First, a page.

I was pleasantly surprised by the remaining French colonial neighbourhood too – it is elegant and interesting to stroll through. Still, the new modern places like the ‘Citic Square’ building area and the new shopping centre adjacent the People’s Square on East Nanjing road, got more of my attention. When shopping at the latter with my son, I wanted to pay for our purchase with my credit card, when the young shopping assistant looked a bit puzzled at me, pointing me to a sign saying that I could only pay with AliPay (Alibaba), WeChat (Tencent), or cash of course, but not by credit card. Eventually I had to leave the building in search of an ATM to withdraw cash using my credit card.
This was an exceptional case though as I could pay by credit card anywhere else, but it is a sign of the times to come. Indeed, in Shanghai the young or dynamic pay by the newer means of payment, not by credit card. The older generation pays by cash. And in the middle credit cards are still used, but maybe they are bound to disappear one day.
There is more to Shanghai than the city centre alone. You can visit quite a few old touristic ‘water towns’ outside Shanghai that are worth the trip, plus Suzhou, the garden city, and Hangzhou with its lake-district are only a good hour away and easily reachable by car or even better by train.
Coming back to the modern side of Shanghai, you might want to try the monorail (maglev) connection from Pudong International airport to the boundaries of the City, or the other way around. The top operational commercial speed of this train is 431 km/h (268 mph). As your hotel will probably not be near the terminal, for many visitors a ride on that magnetic levitated train (maglev) is more for the experience than for efficiency. Although the young traveller with little luggage can easily connect to the rest of the efficient public transport of Shanghai from the monorail (maglev) end station, for comfort it is more pleasant, but not necessarily faster, to take a cab from door to door with the cabby loading and unloading your luggage at the airport and at your hotel.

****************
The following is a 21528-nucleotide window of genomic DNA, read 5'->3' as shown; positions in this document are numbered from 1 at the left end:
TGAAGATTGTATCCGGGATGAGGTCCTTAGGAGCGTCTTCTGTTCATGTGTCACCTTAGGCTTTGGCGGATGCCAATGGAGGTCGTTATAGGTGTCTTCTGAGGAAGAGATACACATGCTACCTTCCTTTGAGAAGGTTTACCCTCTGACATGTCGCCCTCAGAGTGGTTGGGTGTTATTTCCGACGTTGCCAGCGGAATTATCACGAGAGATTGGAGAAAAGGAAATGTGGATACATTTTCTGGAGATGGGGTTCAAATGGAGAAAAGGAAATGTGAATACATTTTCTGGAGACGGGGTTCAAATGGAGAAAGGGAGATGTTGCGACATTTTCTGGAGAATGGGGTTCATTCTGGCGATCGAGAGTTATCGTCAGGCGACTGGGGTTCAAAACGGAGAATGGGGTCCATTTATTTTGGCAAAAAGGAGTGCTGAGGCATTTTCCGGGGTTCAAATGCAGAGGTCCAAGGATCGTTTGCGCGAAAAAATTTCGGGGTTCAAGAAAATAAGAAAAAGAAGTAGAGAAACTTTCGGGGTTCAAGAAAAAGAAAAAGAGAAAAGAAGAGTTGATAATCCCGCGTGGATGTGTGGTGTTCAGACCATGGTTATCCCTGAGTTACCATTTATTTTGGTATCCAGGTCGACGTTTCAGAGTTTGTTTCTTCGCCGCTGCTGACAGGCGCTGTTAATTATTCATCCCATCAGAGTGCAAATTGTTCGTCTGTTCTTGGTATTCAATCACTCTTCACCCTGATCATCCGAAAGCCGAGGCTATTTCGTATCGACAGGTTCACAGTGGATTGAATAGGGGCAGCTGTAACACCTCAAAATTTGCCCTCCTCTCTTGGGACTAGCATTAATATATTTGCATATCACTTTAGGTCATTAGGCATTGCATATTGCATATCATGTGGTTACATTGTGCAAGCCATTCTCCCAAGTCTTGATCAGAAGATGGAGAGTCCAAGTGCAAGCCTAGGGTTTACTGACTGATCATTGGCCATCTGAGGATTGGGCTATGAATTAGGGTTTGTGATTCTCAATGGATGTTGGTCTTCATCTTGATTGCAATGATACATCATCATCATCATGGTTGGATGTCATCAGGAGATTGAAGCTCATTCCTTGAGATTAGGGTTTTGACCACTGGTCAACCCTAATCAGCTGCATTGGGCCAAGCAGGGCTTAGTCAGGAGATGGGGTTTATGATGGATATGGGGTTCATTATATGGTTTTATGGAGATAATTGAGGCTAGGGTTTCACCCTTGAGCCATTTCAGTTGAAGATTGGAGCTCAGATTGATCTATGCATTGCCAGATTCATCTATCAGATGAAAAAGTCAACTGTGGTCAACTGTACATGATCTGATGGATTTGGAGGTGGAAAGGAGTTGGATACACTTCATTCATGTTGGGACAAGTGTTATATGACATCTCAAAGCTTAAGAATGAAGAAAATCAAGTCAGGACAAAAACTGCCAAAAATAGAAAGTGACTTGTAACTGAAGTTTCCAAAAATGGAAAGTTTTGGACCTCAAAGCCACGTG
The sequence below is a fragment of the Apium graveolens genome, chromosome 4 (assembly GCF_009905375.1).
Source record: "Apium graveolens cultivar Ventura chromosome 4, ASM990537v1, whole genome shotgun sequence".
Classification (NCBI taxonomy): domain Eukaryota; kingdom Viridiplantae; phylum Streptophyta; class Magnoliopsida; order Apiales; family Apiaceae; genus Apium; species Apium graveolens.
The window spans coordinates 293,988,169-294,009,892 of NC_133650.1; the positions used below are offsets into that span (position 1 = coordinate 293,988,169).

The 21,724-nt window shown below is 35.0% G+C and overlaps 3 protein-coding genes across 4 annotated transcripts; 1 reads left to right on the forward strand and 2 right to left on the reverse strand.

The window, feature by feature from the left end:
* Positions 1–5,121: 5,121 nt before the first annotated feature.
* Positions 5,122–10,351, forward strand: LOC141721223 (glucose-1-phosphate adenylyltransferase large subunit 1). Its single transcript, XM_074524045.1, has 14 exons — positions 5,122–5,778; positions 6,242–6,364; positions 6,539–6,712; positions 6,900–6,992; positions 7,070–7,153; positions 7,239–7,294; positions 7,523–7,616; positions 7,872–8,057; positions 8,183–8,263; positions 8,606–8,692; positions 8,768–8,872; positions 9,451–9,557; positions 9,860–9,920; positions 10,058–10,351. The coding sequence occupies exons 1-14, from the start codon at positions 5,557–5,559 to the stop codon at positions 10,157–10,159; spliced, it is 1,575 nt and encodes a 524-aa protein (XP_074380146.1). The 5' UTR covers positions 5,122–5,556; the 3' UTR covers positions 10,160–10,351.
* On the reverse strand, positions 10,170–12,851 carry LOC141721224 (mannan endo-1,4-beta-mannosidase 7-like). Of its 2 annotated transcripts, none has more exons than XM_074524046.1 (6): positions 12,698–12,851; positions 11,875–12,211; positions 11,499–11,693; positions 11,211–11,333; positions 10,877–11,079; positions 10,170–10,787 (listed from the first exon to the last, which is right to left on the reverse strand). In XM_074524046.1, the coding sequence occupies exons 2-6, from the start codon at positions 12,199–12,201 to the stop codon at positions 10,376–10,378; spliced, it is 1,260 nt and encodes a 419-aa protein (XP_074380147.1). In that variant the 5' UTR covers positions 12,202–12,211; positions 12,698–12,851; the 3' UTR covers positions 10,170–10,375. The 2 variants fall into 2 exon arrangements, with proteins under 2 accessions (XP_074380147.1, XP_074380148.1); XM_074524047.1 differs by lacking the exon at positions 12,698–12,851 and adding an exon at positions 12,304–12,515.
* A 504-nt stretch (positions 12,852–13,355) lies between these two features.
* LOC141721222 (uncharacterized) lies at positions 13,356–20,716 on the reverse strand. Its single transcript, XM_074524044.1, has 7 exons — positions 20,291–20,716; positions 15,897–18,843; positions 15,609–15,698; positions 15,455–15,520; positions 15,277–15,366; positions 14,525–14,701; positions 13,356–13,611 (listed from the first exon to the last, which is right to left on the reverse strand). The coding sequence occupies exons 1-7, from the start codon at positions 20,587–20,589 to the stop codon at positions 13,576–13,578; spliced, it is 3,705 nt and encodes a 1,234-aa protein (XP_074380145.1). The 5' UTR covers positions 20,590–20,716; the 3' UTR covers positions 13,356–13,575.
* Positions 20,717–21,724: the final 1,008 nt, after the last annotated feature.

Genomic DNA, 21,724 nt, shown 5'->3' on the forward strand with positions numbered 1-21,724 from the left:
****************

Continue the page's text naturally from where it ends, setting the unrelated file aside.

All in all, I am very much impressed by the evolution of Shanghai and its future looks bright. Not everyone in Shanghai is fluent at English yet though, as you would expect in such a modern and advanced city, but mercantile they are. You will always be able to explain what you want, given their talent for listening and great service attitude.
If you haven’t been to Shanghai yet, it may very well be the time to consider a trip. Either you do it on a complete trip to discover the key beauties of the whole of China, or on a long stopover on your trip to another Asian country, or to one of the great beach areas in the region. The choice is yours – it’s certainly worthwhile. Whether you like it or not, you will remember your experience and will have something very special to tell your friends.